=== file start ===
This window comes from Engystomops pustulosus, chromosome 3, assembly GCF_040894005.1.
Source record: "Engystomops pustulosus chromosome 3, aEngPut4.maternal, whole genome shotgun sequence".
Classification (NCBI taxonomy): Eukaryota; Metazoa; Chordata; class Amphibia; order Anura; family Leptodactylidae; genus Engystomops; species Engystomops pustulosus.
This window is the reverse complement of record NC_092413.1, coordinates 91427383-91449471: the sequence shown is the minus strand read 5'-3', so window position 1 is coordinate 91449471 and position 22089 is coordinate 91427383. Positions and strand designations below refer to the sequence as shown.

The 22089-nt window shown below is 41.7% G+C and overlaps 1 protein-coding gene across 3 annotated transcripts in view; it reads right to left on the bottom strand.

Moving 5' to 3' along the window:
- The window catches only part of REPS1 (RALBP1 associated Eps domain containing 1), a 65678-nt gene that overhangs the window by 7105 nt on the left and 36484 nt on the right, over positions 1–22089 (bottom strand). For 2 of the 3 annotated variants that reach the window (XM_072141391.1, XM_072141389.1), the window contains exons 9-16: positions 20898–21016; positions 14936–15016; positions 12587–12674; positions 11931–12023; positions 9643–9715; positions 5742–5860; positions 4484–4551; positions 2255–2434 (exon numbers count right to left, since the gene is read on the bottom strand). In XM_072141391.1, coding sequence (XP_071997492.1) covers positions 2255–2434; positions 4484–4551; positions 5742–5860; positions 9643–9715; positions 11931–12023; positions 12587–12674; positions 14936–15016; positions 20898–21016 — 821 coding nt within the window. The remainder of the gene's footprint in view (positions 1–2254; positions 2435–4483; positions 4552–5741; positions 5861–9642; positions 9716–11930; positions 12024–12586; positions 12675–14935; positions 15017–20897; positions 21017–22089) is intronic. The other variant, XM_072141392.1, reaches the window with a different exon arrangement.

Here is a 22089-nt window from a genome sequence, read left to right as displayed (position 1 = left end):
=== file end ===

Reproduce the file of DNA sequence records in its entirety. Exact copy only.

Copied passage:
This window comes from Engystomops pustulosus, chromosome 3, assembly GCF_040894005.1.
Source record: "Engystomops pustulosus chromosome 3, aEngPut4.maternal, whole genome shotgun sequence".
Classification (NCBI taxonomy): Eukaryota; Metazoa; Chordata; class Amphibia; order Anura; family Leptodactylidae; genus Engystomops; species Engystomops pustulosus.
This window is the reverse complement of record NC_092413.1, coordinates 91427383-91449471: the sequence shown is the minus strand read 5'-3', so window position 1 is coordinate 91449471 and position 22089 is coordinate 91427383. Positions and strand designations below refer to the sequence as shown.

The 22089-nt window shown below is 41.7% G+C and overlaps 1 protein-coding gene across 3 annotated transcripts in view; it reads right to left on the bottom strand.

Moving 5' to 3' along the window:
- The window catches only part of REPS1 (RALBP1 associated Eps domain containing 1), a 65678-nt gene that overhangs the window by 7105 nt on the left and 36484 nt on the right, over positions 1–22089 (bottom strand). For 2 of the 3 annotated variants that reach the window (XM_072141391.1, XM_072141389.1), the window contains exons 9-16: positions 20898–21016; positions 14936–15016; positions 12587–12674; positions 11931–12023; positions 9643–9715; positions 5742–5860; positions 4484–4551; positions 2255–2434 (exon numbers count right to left, since the gene is read on the bottom strand). In XM_072141391.1, coding sequence (XP_071997492.1) covers positions 2255–2434; positions 4484–4551; positions 5742–5860; positions 9643–9715; positions 11931–12023; positions 12587–12674; positions 14936–15016; positions 20898–21016 — 821 coding nt within the window. The remainder of the gene's footprint in view (positions 1–2254; positions 2435–4483; positions 4552–5741; positions 5861–9642; positions 9716–11930; positions 12024–12586; positions 12675–14935; positions 15017–20897; positions 21017–22089) is intronic. The other variant, XM_072141392.1, reaches the window with a different exon arrangement.

Here is a 22089-nt window from a genome sequence, read left to right as displayed (position 1 = left end):